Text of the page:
Update on the Eastern Pacific Tropics

The North Pacific and North Atlantic appear to be fairly quiet as far as significant ocean storms. However, I wanted to make note of a likely developing tropical cyclone in the Eastern Pacific Basin (east of 140 W longitude). The US National Hurricane Center has pegged it with a 80% chance of development over the next 2 days before it moves northward toward much colder waters after Monday. It should be no threat to land at this time.

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Developing tropical cyclone over the Eastern Pacific late-Saturday afternoon. Much cooler waters exist to the north, which can be noted by the thick layer of low clouds (known as “stratocumulus”) to the north of the red circle. These signify a “stable” atmosphere near the surface, not conducive for deep thunderstorm activity which tropical cyclones need to survive.
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Saturday afternoon graphic by the National Hurricane Center showing the likely development region for the future tropical system during the next two days.

A couple of other tropical waves are ongoing east of the one mentioned above; one south of mainland Mexico, another offshore Central America. Numerical models indicate the two waves may merge and possibly form a tropical cyclone the second half of next week (after Tuesday). There’s also appears to be a favorable signal for elevated tropical cyclone development in the Eastern Pacific starting mid-week going into early the following week. Details become sketchy that far out of course, beyond the general pattern set up. The active pattern signals forecasters look for are 1) active monsoon trough…the convergence zone for abundant thunderstorm activity from Central America out over the very warm waters of the Eastern Pacific, 2) active Central American Gyre which provides thunderstorm complexes with mild spin as they move from land over open water, and 3) a low wind shear environment over the open ocean for systems to form without disruption. And with more cyclones means greater risk for landfall impacts as were seen with Bud and Carlotta. Waters over the basin continue to be abnormally warm (1-1.5 C/2-3 F above normal generally) relative to mid to late-20th century norms.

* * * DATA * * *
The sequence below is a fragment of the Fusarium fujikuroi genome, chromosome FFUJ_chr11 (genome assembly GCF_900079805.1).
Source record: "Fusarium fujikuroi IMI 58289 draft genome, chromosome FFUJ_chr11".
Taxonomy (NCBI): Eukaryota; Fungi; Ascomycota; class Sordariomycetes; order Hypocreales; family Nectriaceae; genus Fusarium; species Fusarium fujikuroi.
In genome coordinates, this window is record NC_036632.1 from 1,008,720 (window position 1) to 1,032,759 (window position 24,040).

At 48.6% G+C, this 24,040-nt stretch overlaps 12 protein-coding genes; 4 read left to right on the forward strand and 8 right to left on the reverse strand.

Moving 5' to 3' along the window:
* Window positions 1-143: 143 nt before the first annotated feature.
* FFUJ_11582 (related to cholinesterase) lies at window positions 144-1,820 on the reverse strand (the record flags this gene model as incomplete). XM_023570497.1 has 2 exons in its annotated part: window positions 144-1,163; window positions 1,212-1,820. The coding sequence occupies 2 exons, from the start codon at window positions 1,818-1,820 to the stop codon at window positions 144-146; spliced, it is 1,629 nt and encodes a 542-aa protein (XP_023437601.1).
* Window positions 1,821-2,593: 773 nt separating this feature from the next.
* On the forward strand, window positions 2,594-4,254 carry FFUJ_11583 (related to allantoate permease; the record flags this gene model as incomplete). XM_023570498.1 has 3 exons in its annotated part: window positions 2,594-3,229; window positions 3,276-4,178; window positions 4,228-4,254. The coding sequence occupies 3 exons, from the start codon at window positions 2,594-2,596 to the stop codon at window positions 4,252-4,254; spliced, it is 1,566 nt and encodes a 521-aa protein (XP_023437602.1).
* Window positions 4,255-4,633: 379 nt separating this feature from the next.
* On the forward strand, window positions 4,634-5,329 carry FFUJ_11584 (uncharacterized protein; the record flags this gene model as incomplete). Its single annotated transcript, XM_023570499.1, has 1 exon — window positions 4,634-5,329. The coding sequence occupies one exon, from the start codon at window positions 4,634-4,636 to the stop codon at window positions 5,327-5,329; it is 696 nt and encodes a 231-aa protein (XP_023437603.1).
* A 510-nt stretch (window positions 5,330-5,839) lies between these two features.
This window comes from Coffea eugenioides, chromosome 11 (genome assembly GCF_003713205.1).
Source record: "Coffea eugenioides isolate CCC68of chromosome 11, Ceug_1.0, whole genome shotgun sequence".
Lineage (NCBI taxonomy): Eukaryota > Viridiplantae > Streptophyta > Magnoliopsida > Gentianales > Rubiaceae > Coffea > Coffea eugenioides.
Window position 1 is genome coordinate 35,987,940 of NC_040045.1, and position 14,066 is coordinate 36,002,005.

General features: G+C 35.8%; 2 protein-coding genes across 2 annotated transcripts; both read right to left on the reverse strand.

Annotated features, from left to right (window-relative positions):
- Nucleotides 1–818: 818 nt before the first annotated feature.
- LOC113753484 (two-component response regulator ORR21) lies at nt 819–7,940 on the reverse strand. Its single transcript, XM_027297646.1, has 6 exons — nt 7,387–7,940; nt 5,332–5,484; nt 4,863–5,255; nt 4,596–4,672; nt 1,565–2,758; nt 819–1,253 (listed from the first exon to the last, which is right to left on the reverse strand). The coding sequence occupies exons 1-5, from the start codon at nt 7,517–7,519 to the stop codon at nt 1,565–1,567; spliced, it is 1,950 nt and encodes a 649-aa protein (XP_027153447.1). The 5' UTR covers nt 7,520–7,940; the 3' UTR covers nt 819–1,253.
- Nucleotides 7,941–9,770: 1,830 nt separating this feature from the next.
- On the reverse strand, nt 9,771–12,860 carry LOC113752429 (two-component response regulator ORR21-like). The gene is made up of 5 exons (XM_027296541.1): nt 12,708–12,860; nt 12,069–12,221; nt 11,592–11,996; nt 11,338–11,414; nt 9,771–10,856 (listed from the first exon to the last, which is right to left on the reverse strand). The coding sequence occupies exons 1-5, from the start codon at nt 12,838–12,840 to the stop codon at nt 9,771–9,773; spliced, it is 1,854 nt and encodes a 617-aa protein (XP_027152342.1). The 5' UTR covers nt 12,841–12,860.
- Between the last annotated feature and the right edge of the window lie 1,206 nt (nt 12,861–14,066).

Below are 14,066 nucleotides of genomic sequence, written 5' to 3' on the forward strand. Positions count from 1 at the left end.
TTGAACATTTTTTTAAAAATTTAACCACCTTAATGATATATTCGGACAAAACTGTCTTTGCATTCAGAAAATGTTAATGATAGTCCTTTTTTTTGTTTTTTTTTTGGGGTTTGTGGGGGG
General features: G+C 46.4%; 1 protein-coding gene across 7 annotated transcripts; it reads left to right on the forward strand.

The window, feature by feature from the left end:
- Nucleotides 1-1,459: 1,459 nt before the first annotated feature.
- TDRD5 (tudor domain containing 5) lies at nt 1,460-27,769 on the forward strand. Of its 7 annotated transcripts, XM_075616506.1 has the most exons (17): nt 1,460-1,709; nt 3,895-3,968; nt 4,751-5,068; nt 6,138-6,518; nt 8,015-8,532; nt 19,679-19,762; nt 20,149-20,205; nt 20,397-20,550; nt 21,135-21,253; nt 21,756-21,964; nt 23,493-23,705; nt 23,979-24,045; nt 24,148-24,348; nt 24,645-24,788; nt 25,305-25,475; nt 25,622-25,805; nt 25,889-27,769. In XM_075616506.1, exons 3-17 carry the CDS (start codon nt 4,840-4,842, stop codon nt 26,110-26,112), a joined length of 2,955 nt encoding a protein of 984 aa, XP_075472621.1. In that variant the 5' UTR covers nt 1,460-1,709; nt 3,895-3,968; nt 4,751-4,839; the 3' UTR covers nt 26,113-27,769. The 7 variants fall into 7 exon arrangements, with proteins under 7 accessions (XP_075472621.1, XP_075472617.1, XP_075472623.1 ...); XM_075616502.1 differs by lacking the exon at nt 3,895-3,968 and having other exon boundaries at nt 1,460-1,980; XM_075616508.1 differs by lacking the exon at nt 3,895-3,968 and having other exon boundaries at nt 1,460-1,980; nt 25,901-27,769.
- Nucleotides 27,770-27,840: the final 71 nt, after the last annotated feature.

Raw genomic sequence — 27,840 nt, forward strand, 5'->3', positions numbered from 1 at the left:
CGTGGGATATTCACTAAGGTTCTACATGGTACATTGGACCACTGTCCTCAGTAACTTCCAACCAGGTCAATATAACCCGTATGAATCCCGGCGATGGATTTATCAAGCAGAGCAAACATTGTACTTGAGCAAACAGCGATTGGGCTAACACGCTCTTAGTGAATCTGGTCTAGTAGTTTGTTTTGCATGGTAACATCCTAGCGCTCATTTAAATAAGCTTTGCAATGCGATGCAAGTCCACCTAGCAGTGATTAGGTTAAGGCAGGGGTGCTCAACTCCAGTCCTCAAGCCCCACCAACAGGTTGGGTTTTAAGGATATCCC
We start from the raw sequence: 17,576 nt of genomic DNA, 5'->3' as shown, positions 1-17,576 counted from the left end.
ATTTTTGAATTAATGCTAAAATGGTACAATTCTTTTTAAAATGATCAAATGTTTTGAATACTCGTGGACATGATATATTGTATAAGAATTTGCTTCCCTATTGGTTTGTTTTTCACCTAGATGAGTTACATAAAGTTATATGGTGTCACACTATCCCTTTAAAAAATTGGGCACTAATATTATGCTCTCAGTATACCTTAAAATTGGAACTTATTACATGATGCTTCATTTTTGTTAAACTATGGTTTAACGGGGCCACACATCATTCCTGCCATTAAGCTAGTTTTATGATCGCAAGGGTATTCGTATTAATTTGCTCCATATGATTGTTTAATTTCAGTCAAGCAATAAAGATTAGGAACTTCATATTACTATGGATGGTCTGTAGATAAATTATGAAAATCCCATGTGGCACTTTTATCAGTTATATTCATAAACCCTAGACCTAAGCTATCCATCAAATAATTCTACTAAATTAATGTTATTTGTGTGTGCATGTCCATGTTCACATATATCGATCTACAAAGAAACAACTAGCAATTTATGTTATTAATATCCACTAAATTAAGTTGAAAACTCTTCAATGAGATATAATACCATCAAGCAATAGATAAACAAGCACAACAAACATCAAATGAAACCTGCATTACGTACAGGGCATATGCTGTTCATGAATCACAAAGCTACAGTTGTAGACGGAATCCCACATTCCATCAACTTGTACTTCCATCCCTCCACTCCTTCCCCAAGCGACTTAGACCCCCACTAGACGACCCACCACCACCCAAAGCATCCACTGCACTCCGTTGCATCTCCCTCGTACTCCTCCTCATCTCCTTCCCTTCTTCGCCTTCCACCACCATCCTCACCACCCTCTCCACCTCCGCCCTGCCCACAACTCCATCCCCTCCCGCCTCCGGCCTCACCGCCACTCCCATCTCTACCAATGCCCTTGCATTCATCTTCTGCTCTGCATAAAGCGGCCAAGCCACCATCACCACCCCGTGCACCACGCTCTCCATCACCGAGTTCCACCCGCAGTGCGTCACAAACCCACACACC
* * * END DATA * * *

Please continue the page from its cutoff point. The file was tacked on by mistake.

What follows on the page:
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Water temperatures up to 28-30 degrees C (82-86 F) over the main development region for the Eastern Pacific Basin.
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Water temperatures are running roughly up 1-1.5 C (2-3 F) above normal across the main development region of the Eastern Pacific. This is relative to the 1961-1990 baseline which I reference as global warming has warmed the oceans significantly since the mid to late-1970s.

So something to watch later next week for more significant impacts to either Mexico or the Southwest US for remnant moisture yet again.

–Meteorologist Nick Humphrey

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Author: Meteorologist Nick Humphrey

Meteorologist and geoscientist in Lincoln, NE. Seattle, WA native. Love weather, storm chasing/photography and planetary science.

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